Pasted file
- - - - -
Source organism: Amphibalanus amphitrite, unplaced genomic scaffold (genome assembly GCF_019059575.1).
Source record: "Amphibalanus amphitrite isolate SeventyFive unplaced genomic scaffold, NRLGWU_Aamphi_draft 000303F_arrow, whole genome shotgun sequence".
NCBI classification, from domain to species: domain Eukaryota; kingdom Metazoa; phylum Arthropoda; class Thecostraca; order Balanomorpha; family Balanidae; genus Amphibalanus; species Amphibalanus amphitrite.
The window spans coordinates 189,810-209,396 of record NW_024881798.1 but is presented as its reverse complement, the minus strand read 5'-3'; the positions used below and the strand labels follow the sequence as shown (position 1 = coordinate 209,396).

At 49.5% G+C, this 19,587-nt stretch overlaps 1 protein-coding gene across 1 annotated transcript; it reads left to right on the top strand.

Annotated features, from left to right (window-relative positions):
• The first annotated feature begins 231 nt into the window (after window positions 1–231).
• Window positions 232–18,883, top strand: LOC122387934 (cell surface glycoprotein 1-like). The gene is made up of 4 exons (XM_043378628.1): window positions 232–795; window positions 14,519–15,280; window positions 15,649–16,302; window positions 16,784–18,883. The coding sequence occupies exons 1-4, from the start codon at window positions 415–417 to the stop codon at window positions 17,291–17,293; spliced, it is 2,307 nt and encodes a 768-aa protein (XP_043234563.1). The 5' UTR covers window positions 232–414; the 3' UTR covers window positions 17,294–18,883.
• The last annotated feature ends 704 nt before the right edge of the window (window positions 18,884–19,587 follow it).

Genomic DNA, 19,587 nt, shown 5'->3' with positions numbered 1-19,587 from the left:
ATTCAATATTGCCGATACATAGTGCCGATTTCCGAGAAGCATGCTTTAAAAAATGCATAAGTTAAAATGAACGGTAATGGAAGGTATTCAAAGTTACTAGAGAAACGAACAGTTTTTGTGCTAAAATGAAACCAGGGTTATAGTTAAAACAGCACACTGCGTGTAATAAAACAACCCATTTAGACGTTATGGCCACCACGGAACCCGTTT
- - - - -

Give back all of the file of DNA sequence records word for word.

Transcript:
Source organism: Amphibalanus amphitrite, unplaced genomic scaffold (genome assembly GCF_019059575.1).
Source record: "Amphibalanus amphitrite isolate SeventyFive unplaced genomic scaffold, NRLGWU_Aamphi_draft 000303F_arrow, whole genome shotgun sequence".
NCBI classification, from domain to species: domain Eukaryota; kingdom Metazoa; phylum Arthropoda; class Thecostraca; order Balanomorpha; family Balanidae; genus Amphibalanus; species Amphibalanus amphitrite.
The window spans coordinates 189,810-209,396 of record NW_024881798.1 but is presented as its reverse complement, the minus strand read 5'-3'; the positions used below and the strand labels follow the sequence as shown (position 1 = coordinate 209,396).

At 49.5% G+C, this 19,587-nt stretch overlaps 1 protein-coding gene across 1 annotated transcript; it reads left to right on the top strand.

Annotated features, from left to right (window-relative positions):
• The first annotated feature begins 231 nt into the window (after window positions 1–231).
• Window positions 232–18,883, top strand: LOC122387934 (cell surface glycoprotein 1-like). The gene is made up of 4 exons (XM_043378628.1): window positions 232–795; window positions 14,519–15,280; window positions 15,649–16,302; window positions 16,784–18,883. The coding sequence occupies exons 1-4, from the start codon at window positions 415–417 to the stop codon at window positions 17,291–17,293; spliced, it is 2,307 nt and encodes a 768-aa protein (XP_043234563.1). The 5' UTR covers window positions 232–414; the 3' UTR covers window positions 17,294–18,883.
• The last annotated feature ends 704 nt before the right edge of the window (window positions 18,884–19,587 follow it).

Genomic DNA, 19,587 nt, shown 5'->3' with positions numbered 1-19,587 from the left:
ATTCAATATTGCCGATACATAGTGCCGATTTCCGAGAAGCATGCTTTAAAAAATGCATAAGTTAAAATGAACGGTAATGGAAGGTATTCAAAGTTACTAGAGAAACGAACAGTTTTTGTGCTAAAATGAAACCAGGGTTATAGTTAAAACAGCACACTGCGTGTAATAAAACAACCCATTTAGACGTTATGGCCACCACGGAACCCGTTT